5.8 and A0, 7 pitches (270m), trad
Europa is the easiest full-height climb on the Chief. It follows a line roughly parallel to Crap Crags (Dick Culbert, Hamish Mutch, 1962), chosen to follow the best modern line, rather than the original Crap Crags line. An earlier edition of Kevin McLane's Climbers' Guide to Squamish claims that if the climb were restored to its 7000 BC condition, immediately after the glaciers left, but before the vegetation came, it would be the most popular long climb on the Chief. The route is now open, and time will tell if this prediction is correct.
It should be noted that although anyone capable of climbing sustained 5.7 with a bit of 5.8 could second the route, in some locations gear placements are not trivial, and require evaluation of the soundness of the rock as well as the gear itself. The leader should be somewhat experienced.
Cleaning in Squamish
In most climbing areas, gardening (the removal of plant life from climbs) is considered unethical, for a variety of reasons. Many climbing areas are parks, where any impact from climbers is frowned upon, and many climbing areas are much more arid, where plant life is more fragile and takes much longer to grow. This is not true in Squamish. Most of the climbs that we now enjoy are the result of the removal of dirt and shrubs from cracks. This does not draw ire for a number of reasons: plant removal can quickly be reversed in the Squamish climate, with nature reclaiming some cleaned climbs in as little as a year. Further, there is no lack of vegetation in general. If there is a shortage of anything, it is definitely bare rock. Lastly, despite the best efforts of numerous climbers, photos of the Chief from previous decades clearly demonstrate that the trees are defeating the climbers and are steadily taking over the Chief faster than we can clean it.
Why Clean at All, if the Vegetation is Going to Win?
Cleaning a climb that will not get climbed by others might be a wasted effort, as without steady climbing, the dirt will find its way back into the climb quickly. It is a different story on popular climbs, though. Once they are opened up, the act of climbing keeps the dirt and vegetation at bay. If a climb is genuinely worth cleaning, it will stay clean.
Pitch-by-Pitch route description
Pitch 1 -- 5.7 (5.8 in Squamish Select) (40m)
Start up a blocky chimney/corner crack system. At the top lieback up and left to gain another blocky corner. At the top there is a spacious belay ledge. Gear belay.
Pitch 2 -- 5.8 (45m)
Head up a corner crack (crux) to a system of ledges. Follow the corner system until you are level with a large fir. Belay on tree.
Pitch 3 -- 5.7 (35m)
Climb an intimidating but solid section of overhanging blocks and then follow a finger crack into a short, wide tunnel. Belay on tree.
Pitch 4 -- 5.5 (30m)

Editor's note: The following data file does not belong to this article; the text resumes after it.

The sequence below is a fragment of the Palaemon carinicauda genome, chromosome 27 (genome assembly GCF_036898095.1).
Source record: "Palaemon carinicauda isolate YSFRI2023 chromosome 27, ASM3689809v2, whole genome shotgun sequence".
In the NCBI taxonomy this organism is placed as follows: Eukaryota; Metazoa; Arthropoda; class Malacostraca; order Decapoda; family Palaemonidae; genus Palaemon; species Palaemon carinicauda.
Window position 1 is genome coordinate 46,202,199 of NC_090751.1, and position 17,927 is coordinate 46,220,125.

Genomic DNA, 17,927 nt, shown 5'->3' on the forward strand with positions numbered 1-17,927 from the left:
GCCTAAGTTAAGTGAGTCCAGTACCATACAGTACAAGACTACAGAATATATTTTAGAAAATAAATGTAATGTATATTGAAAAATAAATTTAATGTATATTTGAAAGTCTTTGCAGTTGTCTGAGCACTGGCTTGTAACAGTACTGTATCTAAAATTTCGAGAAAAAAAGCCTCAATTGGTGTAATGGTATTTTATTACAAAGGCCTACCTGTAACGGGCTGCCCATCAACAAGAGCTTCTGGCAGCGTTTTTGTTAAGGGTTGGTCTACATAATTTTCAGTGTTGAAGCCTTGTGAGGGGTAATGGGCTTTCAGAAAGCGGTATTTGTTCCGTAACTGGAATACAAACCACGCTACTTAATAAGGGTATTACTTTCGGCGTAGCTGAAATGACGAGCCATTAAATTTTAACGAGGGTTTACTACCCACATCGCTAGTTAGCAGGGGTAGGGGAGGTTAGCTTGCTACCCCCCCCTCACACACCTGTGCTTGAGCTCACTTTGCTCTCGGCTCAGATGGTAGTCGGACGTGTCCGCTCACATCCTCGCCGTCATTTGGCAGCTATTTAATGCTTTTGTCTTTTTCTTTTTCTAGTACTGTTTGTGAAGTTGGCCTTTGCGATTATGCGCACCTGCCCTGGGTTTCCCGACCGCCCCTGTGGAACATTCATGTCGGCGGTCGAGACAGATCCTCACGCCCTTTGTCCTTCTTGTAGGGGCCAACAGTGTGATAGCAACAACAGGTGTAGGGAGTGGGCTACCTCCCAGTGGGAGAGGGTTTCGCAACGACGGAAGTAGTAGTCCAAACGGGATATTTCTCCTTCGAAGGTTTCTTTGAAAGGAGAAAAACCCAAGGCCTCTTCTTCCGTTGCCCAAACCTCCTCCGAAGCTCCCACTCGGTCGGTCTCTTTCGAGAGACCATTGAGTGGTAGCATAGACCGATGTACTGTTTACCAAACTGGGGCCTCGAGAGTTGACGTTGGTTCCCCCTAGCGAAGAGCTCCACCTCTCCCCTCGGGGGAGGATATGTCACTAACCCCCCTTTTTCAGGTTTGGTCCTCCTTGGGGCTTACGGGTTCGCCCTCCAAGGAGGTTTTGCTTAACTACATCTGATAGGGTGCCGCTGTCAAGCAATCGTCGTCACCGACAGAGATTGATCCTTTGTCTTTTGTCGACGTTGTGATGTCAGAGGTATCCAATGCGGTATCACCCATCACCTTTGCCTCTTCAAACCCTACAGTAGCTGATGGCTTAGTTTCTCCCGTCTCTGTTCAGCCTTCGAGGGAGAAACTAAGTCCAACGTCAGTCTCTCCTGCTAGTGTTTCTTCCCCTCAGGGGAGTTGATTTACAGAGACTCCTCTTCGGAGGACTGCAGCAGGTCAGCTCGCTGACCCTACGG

Climb up belay tree and gain the top of a large flake. Traverse right and climb up into a chimney. Bolted belay. The bolts here form the top of a rap line made for a single 60m rope, that will allow climbers to retreat from the top of pitch 4 during the falcon closure. If falcons end up nesting near the area, the rap station will be moved lower on the route.
Pitch 5 -- 5.6 (45m)
Mostly easy climbing up a right-trending line of blocks, with a couple of chimney moves. Bolted belay.
Pitch 6 -- 5.7, A0 (45m)
Traverse right and up to a ledge where a nine-bolt ladder starts. Aid up to reach a hand/fist crack. Gear belay at the top of the crack.
Update (2014) The original bolt ladder got removed due to some re-routing for "Sunset Strip". New beta: Aid up 5 bolts to a steep, short crack. Gear-aid that crack on bomber cams (#2 camalots do nicely here), then meet the easier 5.7 brack of the original line.
Pitch 7 -- 5.6 (30m)
Chimney to the top. Belay on tree.
The following list of volunteers is outdated, and will be updated shortly
- Jeff Mottershead
- Scott Webster
- Ben Singleton-Polster
- Stephen Mullen
- Seth Adams
- Kaja Sadowski
- Duncan McPhedran
- Julie Patrick
- Christian Champagne
- Christian Sampaleanu
- Christian Veenstra
- Matt Breakey
- Piotr Forysinski
- Eva Wingren
- Natalie Stafl
- Yanna Martinek
- Leah Nurmi
- Mark Chui
- Cynthia Thomson
- Matthew Carroll
- Andrew Pare
- Ignacio Rozada
- Vince Johnson
- Meghan Anderson
- Matthew Baker
- Jill Nemeth
- Charlie Caunt
- Miriam Barrueto
- Urszula Paleczek
- Devon Carr
The following organizations and people have help to fund the project:
- Varsity Outdoors Club--$2000
- Jeff Mottershead (VOC)--$2000
- Mountain Equipment Co-Op--$2000
- Alpine Club of Canada, Vancouver Chapter--$500
- Scott Nelson and Sandra Nicol (VOC)--$300
- Christian Veenstra (VOC)--$100
- Piotr Forysinski (VOC)--$100
- Peter and Silke Gumplinger (BCMC)--$100
- Matthew Carroll (VOC)--$100
- Neil Beattie--$100
- Bob Woodhouse (BCMC)--$80
- Margaret Hanson (BCMC)--$60
- Brian Wood (BCMC)--$60
- Steve Mullen (VOC)--$50
- Rob Brusse (ACC)--$35
- Joanna Kolakowska (VOC)--$20
- Bruce Cassels (BCMC)--$20
- Urszula Paleczek (VOC)-$20
- Other BCMC members--$300
- Other VOC members--$64
- Squamish Mountain Festival participants--$70
- Raphael Tsen and Cathy Choiniki--$10
- Climb-On customers--$40
Donations can also be given at Climb-On in Squamish.
If you wish to donate to the project by mail, please send a cheque to:
1990 W 6th Ave
Jeff Mottershead has spent about $6000 more than he has received on the project. He intends to contribute the $2000 listed above. The remaining $4000 is currently out of a loan, eating interest. Financial aid is appreciated.
All gear purchased with donated funds is being donated to the Squamish Access Society.
- Climb-On--supplies rope and other equipment to the project at cost
- Scott Webster--has lent his car to the project for many weeks
- Krystil Koethler--donated a rope
- Mike Young--allowed indefinite use of his tools
- Christian Veenstra--donated some cleaning tools